By Chao Wang
The celebration of Martin Luther King Jr.’s life began on his actual birthday last night at the historic Strand Theater in Dorchester, where Mayor Thomas Menino hosted Boston’s 20th annual tribute to the civil rights leader.
Keynote speaker Rev. Dr. Benjamin L. Hooks, former executive director of the National Association for the Advancement of Colored People (NAACP), discussed his support for the values instilled by King, and encouraged participation in civil rights organizations.
Throughout his charismatic address, Hooks encouraged the audience to enlist in the NAACP to support the promotion of equality for all people. He suggested that Martin Luther King Jr. Day be a day of not only celebration, but a day of working toward progress in equality.
‘We have come a long way,’ he said. ‘But we have a long road ahead.’
He encouraged all who find King an inspiration to ‘do something that will help you to remind you of what he did.’
After being elected the first black judge of Shelby Country Criminal Court in Memphis, Tenn. in 1966, Hooks resigned his position to join King’s Southern Christian Leadership Conference as a member of the board of directors. He participated in restaurant sit-ins and other protests during the civil rights movement.
During his years directing the NAACP, Hooks stressed the promotion of affirmative action and for increasing minority voter registration. He reemphasized these issues during his address, condemning President Bush’s recent request of the Supreme Court to overturn affirmative action at the University of Michigan.
In his opening address, Menino drew parallels between the Civil Rights movement and the current situation between the United States and Iraq, as well as the recently announced budget cuts.
‘Despite the budget crunch, this is still about people,’ he said. ‘Bottom lines are important, but I do not serve the bottom line.’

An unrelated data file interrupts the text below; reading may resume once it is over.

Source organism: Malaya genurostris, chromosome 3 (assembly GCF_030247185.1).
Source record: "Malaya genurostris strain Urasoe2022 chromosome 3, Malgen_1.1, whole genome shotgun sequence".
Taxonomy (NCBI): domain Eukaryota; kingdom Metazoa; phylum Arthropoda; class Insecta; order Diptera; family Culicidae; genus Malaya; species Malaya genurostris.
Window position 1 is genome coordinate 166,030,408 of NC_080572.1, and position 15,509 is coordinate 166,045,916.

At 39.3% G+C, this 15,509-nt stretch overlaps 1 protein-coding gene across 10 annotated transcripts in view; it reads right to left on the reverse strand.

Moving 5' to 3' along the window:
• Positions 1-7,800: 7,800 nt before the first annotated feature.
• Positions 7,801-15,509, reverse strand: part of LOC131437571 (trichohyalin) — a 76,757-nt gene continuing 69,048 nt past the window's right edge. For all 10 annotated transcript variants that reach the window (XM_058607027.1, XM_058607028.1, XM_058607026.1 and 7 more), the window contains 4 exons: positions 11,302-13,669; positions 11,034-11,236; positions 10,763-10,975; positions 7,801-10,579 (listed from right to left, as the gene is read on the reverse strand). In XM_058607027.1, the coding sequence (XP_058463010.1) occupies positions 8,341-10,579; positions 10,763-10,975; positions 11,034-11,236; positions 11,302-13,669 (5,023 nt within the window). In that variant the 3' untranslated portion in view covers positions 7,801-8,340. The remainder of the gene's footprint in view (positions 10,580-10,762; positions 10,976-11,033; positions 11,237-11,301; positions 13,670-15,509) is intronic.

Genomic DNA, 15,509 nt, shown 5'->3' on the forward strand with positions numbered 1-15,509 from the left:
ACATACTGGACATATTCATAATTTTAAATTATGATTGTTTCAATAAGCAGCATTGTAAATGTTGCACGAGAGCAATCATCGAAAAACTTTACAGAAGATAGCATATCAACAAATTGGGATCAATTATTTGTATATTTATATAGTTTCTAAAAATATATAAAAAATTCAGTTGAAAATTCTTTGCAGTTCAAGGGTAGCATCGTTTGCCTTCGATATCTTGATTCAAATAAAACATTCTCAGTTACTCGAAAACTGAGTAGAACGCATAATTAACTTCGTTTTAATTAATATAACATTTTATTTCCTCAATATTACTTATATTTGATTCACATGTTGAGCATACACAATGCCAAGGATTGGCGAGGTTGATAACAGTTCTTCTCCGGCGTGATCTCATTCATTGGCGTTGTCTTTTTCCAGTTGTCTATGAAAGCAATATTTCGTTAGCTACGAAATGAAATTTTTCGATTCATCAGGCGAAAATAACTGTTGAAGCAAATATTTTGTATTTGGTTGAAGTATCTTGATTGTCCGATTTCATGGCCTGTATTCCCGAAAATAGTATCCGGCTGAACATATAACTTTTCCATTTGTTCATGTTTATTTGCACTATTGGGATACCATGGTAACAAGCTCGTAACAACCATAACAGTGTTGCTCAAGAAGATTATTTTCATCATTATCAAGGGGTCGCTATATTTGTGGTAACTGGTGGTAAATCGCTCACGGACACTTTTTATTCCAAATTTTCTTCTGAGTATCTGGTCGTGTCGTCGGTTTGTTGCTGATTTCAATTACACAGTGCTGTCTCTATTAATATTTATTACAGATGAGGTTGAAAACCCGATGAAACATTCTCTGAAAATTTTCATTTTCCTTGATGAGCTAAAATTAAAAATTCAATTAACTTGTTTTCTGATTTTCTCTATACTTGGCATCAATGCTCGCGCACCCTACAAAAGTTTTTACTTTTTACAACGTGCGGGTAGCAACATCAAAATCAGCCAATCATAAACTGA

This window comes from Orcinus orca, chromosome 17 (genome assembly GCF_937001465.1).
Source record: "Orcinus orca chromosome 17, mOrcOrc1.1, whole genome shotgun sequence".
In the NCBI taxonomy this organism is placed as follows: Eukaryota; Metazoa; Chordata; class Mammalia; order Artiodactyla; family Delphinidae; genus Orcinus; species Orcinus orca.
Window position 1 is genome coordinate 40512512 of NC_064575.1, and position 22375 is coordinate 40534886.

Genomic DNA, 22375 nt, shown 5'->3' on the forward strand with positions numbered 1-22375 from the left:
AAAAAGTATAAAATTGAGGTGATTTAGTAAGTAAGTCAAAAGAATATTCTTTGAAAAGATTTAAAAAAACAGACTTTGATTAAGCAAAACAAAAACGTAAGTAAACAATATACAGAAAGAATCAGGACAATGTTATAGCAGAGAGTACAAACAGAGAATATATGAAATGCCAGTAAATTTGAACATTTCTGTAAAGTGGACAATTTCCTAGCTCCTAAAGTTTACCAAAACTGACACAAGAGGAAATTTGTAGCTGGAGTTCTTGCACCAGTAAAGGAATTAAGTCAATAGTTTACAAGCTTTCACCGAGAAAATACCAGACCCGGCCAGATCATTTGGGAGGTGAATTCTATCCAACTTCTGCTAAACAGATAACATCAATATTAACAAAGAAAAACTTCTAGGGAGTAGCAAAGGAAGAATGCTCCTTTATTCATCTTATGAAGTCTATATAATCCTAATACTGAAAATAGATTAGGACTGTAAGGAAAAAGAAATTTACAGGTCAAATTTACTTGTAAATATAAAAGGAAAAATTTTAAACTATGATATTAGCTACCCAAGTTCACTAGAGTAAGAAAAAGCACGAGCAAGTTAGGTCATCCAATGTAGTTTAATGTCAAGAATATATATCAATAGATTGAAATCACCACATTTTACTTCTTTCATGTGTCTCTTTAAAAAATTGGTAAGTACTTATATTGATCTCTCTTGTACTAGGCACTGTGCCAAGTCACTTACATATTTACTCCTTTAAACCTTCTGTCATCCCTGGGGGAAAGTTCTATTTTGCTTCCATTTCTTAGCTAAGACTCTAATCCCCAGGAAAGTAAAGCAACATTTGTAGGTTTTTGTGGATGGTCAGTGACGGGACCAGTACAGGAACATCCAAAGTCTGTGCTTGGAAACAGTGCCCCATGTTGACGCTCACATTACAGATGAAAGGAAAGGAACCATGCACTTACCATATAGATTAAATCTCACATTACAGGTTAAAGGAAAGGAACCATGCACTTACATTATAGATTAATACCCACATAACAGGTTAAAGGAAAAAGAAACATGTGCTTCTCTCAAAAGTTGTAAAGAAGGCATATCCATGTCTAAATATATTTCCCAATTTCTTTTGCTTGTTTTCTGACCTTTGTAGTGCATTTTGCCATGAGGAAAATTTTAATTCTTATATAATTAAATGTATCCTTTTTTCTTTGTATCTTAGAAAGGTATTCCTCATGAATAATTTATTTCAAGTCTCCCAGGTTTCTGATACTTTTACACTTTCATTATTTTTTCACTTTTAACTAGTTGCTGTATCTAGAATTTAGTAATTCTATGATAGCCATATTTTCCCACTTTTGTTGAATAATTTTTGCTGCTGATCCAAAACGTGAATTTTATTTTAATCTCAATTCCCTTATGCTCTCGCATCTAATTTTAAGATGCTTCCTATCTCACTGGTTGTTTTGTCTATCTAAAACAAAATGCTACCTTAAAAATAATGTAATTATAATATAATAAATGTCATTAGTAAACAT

Menino also emphasized Boston’s diversity.
‘Boston is a minority-majority city,’ he said. ‘For us to be successful, we have to have opportunity for everyone.’
Menino also noted the many ‘firsts’ in the government who were present at the event, including Feliz D. Arroyo, the first Latino City Councilor in Boston; and Senator Dianne Wilkerson, the first African-American woman in the Senate.
Charles Dawson, a World War II and Korean War veteran, as well as a member of the NAACP, said he was delighted by the tribute.
‘I knew [King] personally,’ he said. ‘He was a pastor at my church when I was a boy, and my mother had him over for dinner.’
Indira Alvarez, a member of the tribute’s planning committee, said she plans to spend the holiday educating her two children on the history of the civil rights struggle. A native of Panama, Alvarez said she is grateful to be reminded of the contributions King made to society.
‘Because of him, I can walk wherever I want in the streets,’ she said. ‘I can get any job I want to get.’
Senator Wilkerson agreed that King was an educator, most importantly by setting an example through his own life.
‘We celebrate his life not because of what he said, but because of what he did,’ she said.